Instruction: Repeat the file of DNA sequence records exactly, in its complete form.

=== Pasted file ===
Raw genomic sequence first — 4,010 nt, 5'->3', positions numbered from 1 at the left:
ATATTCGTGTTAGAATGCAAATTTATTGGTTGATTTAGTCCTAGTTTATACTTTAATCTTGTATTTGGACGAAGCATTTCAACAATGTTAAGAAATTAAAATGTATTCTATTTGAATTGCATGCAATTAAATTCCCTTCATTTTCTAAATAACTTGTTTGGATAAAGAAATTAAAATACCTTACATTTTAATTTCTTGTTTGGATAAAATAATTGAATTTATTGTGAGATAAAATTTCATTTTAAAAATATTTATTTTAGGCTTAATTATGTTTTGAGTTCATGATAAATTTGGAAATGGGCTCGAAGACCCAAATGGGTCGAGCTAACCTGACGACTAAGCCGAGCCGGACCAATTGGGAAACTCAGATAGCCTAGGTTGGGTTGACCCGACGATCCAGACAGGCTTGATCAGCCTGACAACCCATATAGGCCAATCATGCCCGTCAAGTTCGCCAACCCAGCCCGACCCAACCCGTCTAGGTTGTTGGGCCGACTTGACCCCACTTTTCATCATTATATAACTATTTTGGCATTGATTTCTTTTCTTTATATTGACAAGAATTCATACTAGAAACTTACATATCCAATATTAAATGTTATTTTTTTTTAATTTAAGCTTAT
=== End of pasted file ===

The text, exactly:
Raw genomic sequence first — 4,010 nt, 5'->3', positions numbered from 1 at the left:
ATATTCGTGTTAGAATGCAAATTTATTGGTTGATTTAGTCCTAGTTTATACTTTAATCTTGTATTTGGACGAAGCATTTCAACAATGTTAAGAAATTAAAATGTATTCTATTTGAATTGCATGCAATTAAATTCCCTTCATTTTCTAAATAACTTGTTTGGATAAAGAAATTAAAATACCTTACATTTTAATTTCTTGTTTGGATAAAATAATTGAATTTATTGTGAGATAAAATTTCATTTTAAAAATATTTATTTTAGGCTTAATTATGTTTTGAGTTCATGATAAATTTGGAAATGGGCTCGAAGACCCAAATGGGTCGAGCTAACCTGACGACTAAGCCGAGCCGGACCAATTGGGAAACTCAGATAGCCTAGGTTGGGTTGACCCGACGATCCAGACAGGCTTGATCAGCCTGACAACCCATATAGGCCAATCATGCCCGTCAAGTTCGCCAACCCAGCCCGACCCAACCCGTCTAGGTTGTTGGGCCGACTTGACCCCACTTTTCATCATTATATAACTATTTTGGCATTGATTTCTTTTCTTTATATTGACAAGAATTCATACTAGAAACTTACATATCCAATATTAAATGTTATTTTTTTTTAATTTAAGCTTAT